Below are (1) selected articles and chapters on implicit bias generally and implicit bias as applied to law enforcement, and (2) some popular “lay books” on the workings of our mind (including subconscious).
Fridell (2013). This is not your grandparents' prejudice: The implications of the modern science of bias for police training. Published in the September issue (#5) of Translational Criminology, a publication of the George Mason University Center for Evidence-based Crime Policy.
Correll, J. (2009). Racial bias in the decision to shoot? The Police Chief, 54-58.
This article reviews a Chicago study and two Denver studies that assessed how community participants compared to trained police officers in shoot/don’t shoot scenarios, where the race of the armed or unarmed target was manipulated. The researchers measured reaction time (time to make the decision to shoot or not) and errors. All three studies revealed that community participants consistently exhibited racial bias, so that a lower criterion to shoot was applied to Black targets compared to White targets. Like the community sample, the researchers found that police officers exhibited pronounced racial bias when reaction time was measured. However, importantly, officers showed no bias in terms of errors. That is, ultimately the officers made the right decision and were not impacted by race. The researchers attribute this finding for the officers to frequent, high quality, role play (e.g., Simunitions, computer scenarios) training in the use of force that can serve to extinguish the race-crime implicit bias for force decisions. [This article reviews Correll et al., 2007]
Correll, J., Park, B., Judd, C.M., & Wittenbrink, B. (2002). The police officer’s dilemma: Using ethnicity to disambiguate potentially threatening individuals. Journal of Personality and Social Psychology, 83(6), 1314-1329.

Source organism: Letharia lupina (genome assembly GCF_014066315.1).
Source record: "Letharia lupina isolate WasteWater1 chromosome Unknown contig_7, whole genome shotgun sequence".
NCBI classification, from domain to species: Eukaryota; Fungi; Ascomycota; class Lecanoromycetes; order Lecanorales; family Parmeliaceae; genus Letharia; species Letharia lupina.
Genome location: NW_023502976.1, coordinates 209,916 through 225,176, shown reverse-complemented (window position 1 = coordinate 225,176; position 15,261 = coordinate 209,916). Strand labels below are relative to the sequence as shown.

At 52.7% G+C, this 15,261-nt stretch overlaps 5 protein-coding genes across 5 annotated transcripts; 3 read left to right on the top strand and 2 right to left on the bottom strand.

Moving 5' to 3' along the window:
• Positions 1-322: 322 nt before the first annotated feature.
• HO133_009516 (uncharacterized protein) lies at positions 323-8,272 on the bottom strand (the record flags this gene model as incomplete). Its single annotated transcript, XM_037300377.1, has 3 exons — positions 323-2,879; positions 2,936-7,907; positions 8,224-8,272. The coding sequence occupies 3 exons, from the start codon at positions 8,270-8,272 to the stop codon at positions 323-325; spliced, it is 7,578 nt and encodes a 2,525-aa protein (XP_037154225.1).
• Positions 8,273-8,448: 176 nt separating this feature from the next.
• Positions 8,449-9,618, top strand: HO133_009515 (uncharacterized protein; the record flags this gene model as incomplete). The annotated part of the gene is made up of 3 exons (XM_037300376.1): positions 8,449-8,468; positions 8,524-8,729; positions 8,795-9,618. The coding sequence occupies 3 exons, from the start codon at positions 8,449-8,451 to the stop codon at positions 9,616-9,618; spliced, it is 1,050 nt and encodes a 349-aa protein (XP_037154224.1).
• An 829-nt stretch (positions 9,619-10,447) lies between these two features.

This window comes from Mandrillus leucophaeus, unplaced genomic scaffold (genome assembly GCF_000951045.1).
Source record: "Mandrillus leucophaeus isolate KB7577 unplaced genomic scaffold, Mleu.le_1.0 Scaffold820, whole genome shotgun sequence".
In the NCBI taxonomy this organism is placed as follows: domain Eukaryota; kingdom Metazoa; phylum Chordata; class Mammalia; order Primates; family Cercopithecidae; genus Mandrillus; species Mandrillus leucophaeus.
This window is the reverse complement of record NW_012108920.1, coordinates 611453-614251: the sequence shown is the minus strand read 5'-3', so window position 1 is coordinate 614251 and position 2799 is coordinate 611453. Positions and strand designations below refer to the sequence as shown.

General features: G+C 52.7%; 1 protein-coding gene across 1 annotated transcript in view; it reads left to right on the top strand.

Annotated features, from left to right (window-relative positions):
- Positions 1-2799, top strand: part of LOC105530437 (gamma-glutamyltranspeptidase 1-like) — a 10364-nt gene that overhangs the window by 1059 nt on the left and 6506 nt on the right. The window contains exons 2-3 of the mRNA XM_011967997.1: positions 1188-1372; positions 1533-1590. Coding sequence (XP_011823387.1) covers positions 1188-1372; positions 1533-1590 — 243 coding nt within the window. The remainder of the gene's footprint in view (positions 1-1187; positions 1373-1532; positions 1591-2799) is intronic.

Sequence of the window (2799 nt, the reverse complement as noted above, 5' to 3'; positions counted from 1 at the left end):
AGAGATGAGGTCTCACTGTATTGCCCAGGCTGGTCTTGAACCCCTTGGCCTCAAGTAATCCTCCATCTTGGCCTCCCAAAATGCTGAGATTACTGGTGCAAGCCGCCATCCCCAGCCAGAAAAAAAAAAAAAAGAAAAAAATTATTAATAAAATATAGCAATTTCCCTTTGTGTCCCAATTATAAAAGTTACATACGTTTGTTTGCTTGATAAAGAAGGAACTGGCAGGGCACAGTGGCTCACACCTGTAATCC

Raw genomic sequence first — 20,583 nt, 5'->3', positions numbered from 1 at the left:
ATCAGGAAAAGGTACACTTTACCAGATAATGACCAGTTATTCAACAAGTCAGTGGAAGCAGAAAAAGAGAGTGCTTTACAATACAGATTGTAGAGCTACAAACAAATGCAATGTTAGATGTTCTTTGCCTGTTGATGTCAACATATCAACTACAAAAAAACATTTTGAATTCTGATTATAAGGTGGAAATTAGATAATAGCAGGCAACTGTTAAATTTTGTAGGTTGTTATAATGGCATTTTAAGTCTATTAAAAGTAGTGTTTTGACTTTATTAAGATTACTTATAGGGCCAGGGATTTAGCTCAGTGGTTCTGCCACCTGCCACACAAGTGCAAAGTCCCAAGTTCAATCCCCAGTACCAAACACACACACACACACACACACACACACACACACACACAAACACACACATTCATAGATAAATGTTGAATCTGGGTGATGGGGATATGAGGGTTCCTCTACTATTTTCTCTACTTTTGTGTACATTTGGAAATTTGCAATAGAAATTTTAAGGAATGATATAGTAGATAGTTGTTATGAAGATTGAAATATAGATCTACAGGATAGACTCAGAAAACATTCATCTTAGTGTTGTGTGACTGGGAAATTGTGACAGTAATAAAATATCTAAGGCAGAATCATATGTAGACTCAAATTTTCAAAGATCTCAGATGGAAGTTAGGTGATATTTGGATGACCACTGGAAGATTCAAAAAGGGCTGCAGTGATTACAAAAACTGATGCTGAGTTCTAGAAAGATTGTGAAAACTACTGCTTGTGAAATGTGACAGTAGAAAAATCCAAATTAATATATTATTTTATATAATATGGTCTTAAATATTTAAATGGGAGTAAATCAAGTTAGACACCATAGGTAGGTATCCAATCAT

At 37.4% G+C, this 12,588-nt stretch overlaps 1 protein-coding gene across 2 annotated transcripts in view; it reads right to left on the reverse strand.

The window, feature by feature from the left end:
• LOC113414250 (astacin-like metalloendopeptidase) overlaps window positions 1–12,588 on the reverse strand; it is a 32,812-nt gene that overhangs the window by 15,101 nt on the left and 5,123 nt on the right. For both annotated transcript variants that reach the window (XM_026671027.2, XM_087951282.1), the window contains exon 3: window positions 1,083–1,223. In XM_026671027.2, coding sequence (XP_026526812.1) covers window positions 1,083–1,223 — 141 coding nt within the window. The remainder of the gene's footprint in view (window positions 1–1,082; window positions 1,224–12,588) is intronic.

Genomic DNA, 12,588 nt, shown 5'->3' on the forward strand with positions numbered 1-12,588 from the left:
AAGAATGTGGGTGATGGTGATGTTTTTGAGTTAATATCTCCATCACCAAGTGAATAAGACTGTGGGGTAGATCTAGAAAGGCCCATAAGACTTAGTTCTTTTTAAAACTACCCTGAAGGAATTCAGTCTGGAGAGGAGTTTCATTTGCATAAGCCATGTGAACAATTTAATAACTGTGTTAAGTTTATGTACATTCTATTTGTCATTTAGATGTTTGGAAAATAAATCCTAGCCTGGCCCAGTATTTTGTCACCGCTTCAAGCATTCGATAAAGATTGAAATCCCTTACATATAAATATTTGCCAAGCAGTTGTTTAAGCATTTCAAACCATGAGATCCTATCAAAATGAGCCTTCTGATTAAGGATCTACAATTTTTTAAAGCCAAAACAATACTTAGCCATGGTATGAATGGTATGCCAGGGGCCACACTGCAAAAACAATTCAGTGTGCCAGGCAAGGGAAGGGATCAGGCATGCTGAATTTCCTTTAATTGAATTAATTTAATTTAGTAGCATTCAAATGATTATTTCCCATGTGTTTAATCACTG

In this study, the researchers use a videogame to test the affect race has on shoot/don’t shoot decisions when there are African American and White targets holding guns or holding various non-threatening objects. Participants were told to “shoot” the armed targets and “not shoot” unarmed targets. In terms of response time, participants were quicker to shoot the armed African American than the armed White. Conversely the participants were quicker to “not shoot” the unarmed White. The most common errors were shooting the unarmed African American and not-shooting the armed White. All of these results are consistent with a Black-crime implicit bias and this bias was found in both African American and White participants.
Correll, J., Park, B., Judd, C.M., Wittenbrink, B., & Sadler, M.S. (2007). Across the thin blue line: Police officers and racial bias in the decision to shoot. Journal of Personality and Social Psychology, 92(6), 1006-1023.
In this replicated study, Correll and colleagues compare police officers to community members on their speed and accuracy with simulated decisions to shoot/don’t shoot Black and White armed/unarmed targets. Both the police and community samples exhibited robust racial bias when the researchers analyzed speed of decision making. With regard to accuracy, the officers’ decisions were “less susceptible to racial bias (p.1022).” The authors link the superior officer result to high quality police use-of-force training.
Duncan, B.L. (1976). Differential perception and attribution of intergroup violence: Testing the lower limits of stereotyping of Blacks. Journal of Personality and Social Psychology, 34(4), 590-598.
In this study, 104 White undergraduates participated and were randomly assigned to observe 1 of 12 different race-related conditions recorded on tape, where one actor ambiguously shoves the other actor. Conditions were varied using a 4x4 factorial design that changed the race (Black or White) of the harm-doer and the race (Black or White) of the victim. For all instances that the harm-doer was Black, the White participants labeled the ambiguous shove as violent regardless of the race of the victim. However, the shove was rated to a higher level of violence when the victim was White. Thus, the threshold for labeling an act as violent was lower when the participants were observing a Black actor committing the very same act that a White actor also performed.
Eberhardt, J.L., Goff, P.A., Purdie, V.J. & Davies, P.G. (2004). Seeing Black: Race, crime, and visual processing.Journal of Personality and Social Psychology, 87(6), 876-893.